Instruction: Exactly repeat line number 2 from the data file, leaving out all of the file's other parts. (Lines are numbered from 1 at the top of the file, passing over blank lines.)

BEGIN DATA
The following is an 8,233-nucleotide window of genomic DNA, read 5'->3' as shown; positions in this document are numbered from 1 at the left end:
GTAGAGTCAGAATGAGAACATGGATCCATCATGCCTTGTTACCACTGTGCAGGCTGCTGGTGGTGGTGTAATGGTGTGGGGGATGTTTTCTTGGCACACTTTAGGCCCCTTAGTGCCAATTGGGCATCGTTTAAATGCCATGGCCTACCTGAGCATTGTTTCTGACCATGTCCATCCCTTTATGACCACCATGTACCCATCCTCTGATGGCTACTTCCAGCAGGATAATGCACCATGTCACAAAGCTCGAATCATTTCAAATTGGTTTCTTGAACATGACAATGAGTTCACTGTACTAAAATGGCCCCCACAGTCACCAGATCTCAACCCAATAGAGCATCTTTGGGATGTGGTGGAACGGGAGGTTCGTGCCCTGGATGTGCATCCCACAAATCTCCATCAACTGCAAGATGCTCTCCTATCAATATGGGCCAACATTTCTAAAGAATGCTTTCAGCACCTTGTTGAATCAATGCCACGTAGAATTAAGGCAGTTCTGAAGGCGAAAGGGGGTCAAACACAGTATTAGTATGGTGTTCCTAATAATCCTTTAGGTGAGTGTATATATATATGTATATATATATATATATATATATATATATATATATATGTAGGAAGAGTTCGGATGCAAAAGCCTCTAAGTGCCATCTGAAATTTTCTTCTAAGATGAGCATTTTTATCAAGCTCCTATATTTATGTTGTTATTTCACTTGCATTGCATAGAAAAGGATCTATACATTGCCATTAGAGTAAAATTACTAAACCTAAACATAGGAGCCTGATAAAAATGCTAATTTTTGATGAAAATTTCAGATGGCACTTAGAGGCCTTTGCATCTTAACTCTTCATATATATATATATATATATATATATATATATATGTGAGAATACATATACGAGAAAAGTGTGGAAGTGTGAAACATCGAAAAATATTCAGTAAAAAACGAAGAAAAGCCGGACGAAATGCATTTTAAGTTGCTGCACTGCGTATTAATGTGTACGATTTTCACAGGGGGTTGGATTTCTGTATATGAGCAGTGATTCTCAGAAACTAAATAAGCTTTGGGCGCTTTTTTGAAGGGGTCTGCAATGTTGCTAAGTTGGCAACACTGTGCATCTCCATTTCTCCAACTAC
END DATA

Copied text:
GTAGAGTCAGAATGAGAACATGGATCCATCATGCCTTGTTACCACTGTGCAGGCTGCTGGTGGTGGTGTAATGGTGTGGGGGATGTTTTCTTGGCACACTTTAGGCCCCTTAGTGCCAATTGGGCATCGTTTAAATGCCATGGCCTACCTGAGCATTGTTTCTGACCATGTCCATCCCTTTATGACCACCATGTACCCATCCTCTGATGGCTACTTCCAGCAGGATAATGCACCATGTCACAAAGCTCGAATCATTTCAAATTGGTTTCTTGAACATGACAATGAGTTCACTGTACTAAAATGGCCCCCACAGTCACCAGATCTCAACCCAATAGAGCATCTTTGGGATGTGGTGGAACGGGAGGTTCGTGCCCTGGATGTGCATCCCACAAATCTCCATCAACTGCAAGATGCTCTCCTATCAATATGGGCCAACATTTCTAAAGAATGCTTTCAGCACCTTGTTGAATCAATGCCACGTAGAATTAAGGCAGTTCTGAAGGCGAAAGGGGGTCAAACACAGTATTAGTATGGTGTTCCTAATAATCCTTTAGGTGAGTGTATATATATATGTATATATATATATATATATATATATATATATATATATGTAGGAAGAGTTCGGATGCAAAAGCCTCTAAGTGCCATCTGAAATTTTCTTCTAAGATGAGCATTTTTATCAAGCTCCTATATTTATGTTGTTATTTCACTTGCATTGCATAGAAAAGGATCTATACATTGCCATTAGAGTAAAATTACTAAACCTAAACATAGGAGCCTGATAAAAATGCTAATTTTTGATGAAAATTTCAGATGGCACTTAGAGGCCTTTGCATCTTAACTCTTCATATATATATATATATATATATATATATATATATGTGAGAATACATATACGAGAAAAGTGTGGAAGTGTGAAACATCGAAAAATATTCAGTAAAAAACGAAGAAAAGCCGGACGAAATGCATTTTAAGTTGCTGCACTGCGTATTAATGTGTACGATTTTCACAGGGGGTTGGATTTCTGTATATGAGCAGTGATTCTCAGAAACTAAATAAGCTTTGGGCGCTTTTTTGAAGGGGTCTGCAATGTTGCTAAGTTGGCAACACTGTGCATCTCCATTTCTCCAACTAC